And the Lord did not ordain some and not ordain others, for that is proven from the fact that the Apostles, with the exception of Peter, were equals among themselves, and had no right over another, and that all power which was handed to them was commonly handed to all, in as much as it can be gathered from the Gospels. Therefore, if the Lord did not ordain none of them, or all, a portion of some then it follows that he only ordained Peter alone.
The Second reason is, that the Fathers teach everywhere that the Roman Church is the mother of all Churches, and by her all Bishops had consecrations and their dignity. But it would not seem to be the case, unless in the sense that Peter, who was bishop of Rome, ordained all the Apostles by himself, and all other Bishops, either by himself or by others. Otherwise, when all the Apostles constituted many Bishops in different places, if the Apostles were not made Bishops by Peter, certainly a great part of the Episcopate would not deduce their origin from Peter.
Why is it therefore that Anacletus says: “In the New Covenant after Christ the Sacerdotal order began from Peter”? Moreover he cannot be speaking on a lesser order of Priests, that is of Presbyters. For it is certain that the Apostles were all ordained priests together at the Last Supper, therefore he speaks on the order of greater priests, that is, of Bishops, who he would not rightly say began from Peter, if all the Apostles were immediately ordained Bishops by Christ.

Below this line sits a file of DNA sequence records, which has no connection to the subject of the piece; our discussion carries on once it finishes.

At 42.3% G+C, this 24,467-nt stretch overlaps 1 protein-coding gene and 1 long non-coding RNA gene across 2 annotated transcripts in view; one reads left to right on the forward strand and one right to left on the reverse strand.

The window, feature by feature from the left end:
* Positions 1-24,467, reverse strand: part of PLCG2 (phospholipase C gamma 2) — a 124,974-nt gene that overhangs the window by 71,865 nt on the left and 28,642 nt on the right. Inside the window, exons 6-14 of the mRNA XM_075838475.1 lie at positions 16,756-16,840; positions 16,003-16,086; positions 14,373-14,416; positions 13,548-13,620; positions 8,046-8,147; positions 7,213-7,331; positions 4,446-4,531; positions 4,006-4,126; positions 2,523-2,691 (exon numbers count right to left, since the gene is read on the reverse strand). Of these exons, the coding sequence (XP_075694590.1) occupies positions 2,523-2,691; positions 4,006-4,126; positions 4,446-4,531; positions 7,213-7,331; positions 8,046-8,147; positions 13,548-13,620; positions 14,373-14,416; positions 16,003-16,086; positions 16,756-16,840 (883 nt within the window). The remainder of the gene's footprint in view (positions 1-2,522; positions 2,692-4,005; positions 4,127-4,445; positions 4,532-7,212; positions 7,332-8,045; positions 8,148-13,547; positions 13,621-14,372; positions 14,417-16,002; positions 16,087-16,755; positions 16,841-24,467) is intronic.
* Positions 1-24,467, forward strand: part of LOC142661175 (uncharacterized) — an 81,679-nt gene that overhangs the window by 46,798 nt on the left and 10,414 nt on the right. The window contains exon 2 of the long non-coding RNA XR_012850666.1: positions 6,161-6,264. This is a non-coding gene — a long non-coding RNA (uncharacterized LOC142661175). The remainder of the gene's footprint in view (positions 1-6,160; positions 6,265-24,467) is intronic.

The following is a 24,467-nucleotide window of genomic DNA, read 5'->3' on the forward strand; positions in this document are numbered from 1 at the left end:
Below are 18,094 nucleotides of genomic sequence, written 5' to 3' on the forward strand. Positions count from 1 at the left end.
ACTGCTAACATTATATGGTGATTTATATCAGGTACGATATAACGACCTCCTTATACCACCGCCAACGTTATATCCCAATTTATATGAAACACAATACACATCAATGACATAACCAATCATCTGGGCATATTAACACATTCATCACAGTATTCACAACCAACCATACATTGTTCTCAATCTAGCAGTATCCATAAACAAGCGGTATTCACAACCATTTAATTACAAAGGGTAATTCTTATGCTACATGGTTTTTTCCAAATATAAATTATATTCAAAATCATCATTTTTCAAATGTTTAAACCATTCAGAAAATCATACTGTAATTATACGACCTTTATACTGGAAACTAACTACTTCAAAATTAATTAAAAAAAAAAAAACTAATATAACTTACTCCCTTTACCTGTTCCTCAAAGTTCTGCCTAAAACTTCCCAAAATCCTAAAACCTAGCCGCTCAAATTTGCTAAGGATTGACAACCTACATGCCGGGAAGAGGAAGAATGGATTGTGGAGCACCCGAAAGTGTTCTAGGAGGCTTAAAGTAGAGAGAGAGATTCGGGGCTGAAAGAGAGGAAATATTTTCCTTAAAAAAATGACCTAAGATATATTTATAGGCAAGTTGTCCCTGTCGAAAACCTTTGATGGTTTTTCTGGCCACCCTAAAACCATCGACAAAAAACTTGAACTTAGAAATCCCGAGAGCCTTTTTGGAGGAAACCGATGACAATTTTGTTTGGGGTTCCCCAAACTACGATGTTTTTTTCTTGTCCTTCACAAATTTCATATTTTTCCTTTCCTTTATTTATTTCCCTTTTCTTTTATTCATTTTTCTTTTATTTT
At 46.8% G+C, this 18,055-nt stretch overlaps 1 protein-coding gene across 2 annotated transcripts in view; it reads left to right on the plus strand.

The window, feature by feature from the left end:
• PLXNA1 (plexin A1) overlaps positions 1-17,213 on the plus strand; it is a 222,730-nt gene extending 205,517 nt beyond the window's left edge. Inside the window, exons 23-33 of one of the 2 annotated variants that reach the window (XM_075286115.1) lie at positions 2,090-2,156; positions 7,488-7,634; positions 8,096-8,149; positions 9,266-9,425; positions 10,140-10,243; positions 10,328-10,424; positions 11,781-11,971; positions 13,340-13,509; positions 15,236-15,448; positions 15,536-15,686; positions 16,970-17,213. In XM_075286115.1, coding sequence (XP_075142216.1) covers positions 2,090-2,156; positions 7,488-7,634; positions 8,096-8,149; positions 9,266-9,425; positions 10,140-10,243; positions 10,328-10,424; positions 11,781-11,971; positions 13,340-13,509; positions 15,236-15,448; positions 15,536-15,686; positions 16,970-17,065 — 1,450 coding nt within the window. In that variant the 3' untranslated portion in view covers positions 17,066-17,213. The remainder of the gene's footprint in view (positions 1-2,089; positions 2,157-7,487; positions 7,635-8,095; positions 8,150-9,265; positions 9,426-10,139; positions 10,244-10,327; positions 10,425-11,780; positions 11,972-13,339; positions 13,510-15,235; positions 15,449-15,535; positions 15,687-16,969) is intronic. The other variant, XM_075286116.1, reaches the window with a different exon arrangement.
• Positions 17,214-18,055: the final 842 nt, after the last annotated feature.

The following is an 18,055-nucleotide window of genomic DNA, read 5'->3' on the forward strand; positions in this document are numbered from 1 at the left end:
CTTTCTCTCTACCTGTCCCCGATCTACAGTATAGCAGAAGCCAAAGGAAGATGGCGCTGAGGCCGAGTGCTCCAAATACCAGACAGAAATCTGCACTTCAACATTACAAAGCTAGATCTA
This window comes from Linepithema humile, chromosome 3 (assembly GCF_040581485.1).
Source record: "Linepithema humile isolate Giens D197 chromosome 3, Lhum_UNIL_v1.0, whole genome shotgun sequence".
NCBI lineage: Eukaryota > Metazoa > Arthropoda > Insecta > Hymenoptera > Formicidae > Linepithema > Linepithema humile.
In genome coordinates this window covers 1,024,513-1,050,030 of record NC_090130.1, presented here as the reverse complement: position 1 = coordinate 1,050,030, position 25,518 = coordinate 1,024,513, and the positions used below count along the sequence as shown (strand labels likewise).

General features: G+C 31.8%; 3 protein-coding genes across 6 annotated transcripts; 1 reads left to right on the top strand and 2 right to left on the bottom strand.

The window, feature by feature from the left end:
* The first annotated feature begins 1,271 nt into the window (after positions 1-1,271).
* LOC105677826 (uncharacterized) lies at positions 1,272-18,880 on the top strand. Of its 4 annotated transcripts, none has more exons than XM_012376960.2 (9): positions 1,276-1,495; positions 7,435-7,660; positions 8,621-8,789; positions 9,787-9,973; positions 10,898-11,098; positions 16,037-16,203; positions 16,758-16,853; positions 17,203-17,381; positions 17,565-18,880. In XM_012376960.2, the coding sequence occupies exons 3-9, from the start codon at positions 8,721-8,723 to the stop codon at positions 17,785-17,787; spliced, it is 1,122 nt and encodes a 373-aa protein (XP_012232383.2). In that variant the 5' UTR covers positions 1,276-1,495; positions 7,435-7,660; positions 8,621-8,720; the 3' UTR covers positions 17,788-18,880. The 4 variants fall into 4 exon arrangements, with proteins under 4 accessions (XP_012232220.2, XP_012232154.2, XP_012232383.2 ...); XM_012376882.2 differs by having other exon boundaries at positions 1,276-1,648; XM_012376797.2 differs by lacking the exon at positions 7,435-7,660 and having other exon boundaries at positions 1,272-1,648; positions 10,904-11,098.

Why is it that Cyprian also says, that the Roman Church is the mother and root of the whole Catholic Church?  Why is it that Innocent I says, in his epistle to the Council of Carthage: “By whom (Peter) the Episcopate and the whole authority of this name emerges?”  Likewise what he writes in his epistle to the Council of Miletus: “As many times as the reasoning of faith is brandished, I reckon all our brothers and co-bishops ought to bring no authority except for that which pertains to Peter.” What of the fact that Pope Julius I wrote to the Orientals: “How could you not incur blame, if the place from where you receive the honors of consecration, and from there you take up the law of the whole observance, is also the seat of blessed Peter, which is for us the mother of sacerdotal dignity, were the Ecclesiastical teacher of reason?” 
Lastly, what of what St. Leo says: “If something with him (Peter) he wished to be common with the remaining princes, he never gave except through himself, anything he did not refuse to the others.”  And again: “The Sacrament of whose office the Lord so wished to pertain to the duty of all the Apostles, that he principally placed it in blessed Peter, greatest of all the Apostles, that by him just as a certain head, he would diffuse his gifts through the whole body?” 
366 Epistola ad Augustinum, 89.
367 In cap. 3 Joannis.
368 Hist., bk 2, ch. 3.
369 Summae de Ecclesia, bk 2, ch. 32.
370 Epistolae, 81.
371 Epist. 2.
372 Quoted in Euseibius, Histor. Bk 2, ch. 1.
373 De viris illustribus, in Jacobo.
374 Bk 4, epist. 8.
375 Which is 91 among the epistles of Augustine.
376 93 among the Epistles of Augustine.
377 Julius I, in Epist. 1 ad Orientales. [The context of this letter that St. Athanasius appealed
to this Pope after being unjustly condemned by Eastern Bishops, and Pope Julius I reversed
their judgment. -Translator’s note].
378 Serm. 3.
379 Epist. 89.